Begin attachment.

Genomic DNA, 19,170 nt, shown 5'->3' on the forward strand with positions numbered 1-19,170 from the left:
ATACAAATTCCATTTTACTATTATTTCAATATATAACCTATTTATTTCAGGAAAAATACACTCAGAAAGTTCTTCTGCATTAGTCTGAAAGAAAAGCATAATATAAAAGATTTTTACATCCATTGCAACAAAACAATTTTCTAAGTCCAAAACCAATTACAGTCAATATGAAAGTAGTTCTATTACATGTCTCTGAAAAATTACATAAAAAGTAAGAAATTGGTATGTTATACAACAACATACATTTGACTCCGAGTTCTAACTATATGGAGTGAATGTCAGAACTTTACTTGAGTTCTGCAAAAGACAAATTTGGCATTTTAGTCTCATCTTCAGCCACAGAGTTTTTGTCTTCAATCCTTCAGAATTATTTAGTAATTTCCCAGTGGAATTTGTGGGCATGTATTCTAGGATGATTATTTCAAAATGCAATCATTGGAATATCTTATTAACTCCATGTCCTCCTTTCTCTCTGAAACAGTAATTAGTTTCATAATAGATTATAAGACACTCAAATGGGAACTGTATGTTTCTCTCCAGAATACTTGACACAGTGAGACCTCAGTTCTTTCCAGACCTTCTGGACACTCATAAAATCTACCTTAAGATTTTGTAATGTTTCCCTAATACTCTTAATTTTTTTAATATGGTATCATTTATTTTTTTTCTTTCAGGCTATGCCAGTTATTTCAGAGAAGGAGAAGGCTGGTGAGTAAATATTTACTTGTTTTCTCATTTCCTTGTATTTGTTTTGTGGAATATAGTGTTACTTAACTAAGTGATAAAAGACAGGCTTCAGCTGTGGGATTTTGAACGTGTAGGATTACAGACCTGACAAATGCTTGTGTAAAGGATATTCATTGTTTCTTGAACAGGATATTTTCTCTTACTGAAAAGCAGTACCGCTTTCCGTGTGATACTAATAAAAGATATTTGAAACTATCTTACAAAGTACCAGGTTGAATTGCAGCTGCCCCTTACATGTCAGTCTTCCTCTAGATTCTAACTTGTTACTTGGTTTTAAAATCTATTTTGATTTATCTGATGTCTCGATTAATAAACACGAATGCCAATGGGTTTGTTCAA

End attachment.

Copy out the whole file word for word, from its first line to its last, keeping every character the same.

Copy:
Genomic DNA, 19,170 nt, shown 5'->3' on the forward strand with positions numbered 1-19,170 from the left:
ATACAAATTCCATTTTACTATTATTTCAATATATAACCTATTTATTTCAGGAAAAATACACTCAGAAAGTTCTTCTGCATTAGTCTGAAAGAAAAGCATAATATAAAAGATTTTTACATCCATTGCAACAAAACAATTTTCTAAGTCCAAAACCAATTACAGTCAATATGAAAGTAGTTCTATTACATGTCTCTGAAAAATTACATAAAAAGTAAGAAATTGGTATGTTATACAACAACATACATTTGACTCCGAGTTCTAACTATATGGAGTGAATGTCAGAACTTTACTTGAGTTCTGCAAAAGACAAATTTGGCATTTTAGTCTCATCTTCAGCCACAGAGTTTTTGTCTTCAATCCTTCAGAATTATTTAGTAATTTCCCAGTGGAATTTGTGGGCATGTATTCTAGGATGATTATTTCAAAATGCAATCATTGGAATATCTTATTAACTCCATGTCCTCCTTTCTCTCTGAAACAGTAATTAGTTTCATAATAGATTATAAGACACTCAAATGGGAACTGTATGTTTCTCTCCAGAATACTTGACACAGTGAGACCTCAGTTCTTTCCAGACCTTCTGGACACTCATAAAATCTACCTTAAGATTTTGTAATGTTTCCCTAATACTCTTAATTTTTTTAATATGGTATCATTTATTTTTTTTCTTTCAGGCTATGCCAGTTATTTCAGAGAAGGAGAAGGCTGGTGAGTAAATATTTACTTGTTTTCTCATTTCCTTGTATTTGTTTTGTGGAATATAGTGTTACTTAACTAAGTGATAAAAGACAGGCTTCAGCTGTGGGATTTTGAACGTGTAGGATTACAGACCTGACAAATGCTTGTGTAAAGGATATTCATTGTTTCTTGAACAGGATATTTTCTCTTACTGAAAAGCAGTACCGCTTTCCGTGTGATACTAATAAAAGATATTTGAAACTATCTTACAAAGTACCAGGTTGAATTGCAGCTGCCCCTTACATGTCAGTCTTCCTCTAGATTCTAACTTGTTACTTGGTTTTAAAATCTATTTTGATTTATCTGATGTCTCGATTAATAAACACGAATGCCAATGGGTTTGTTCAA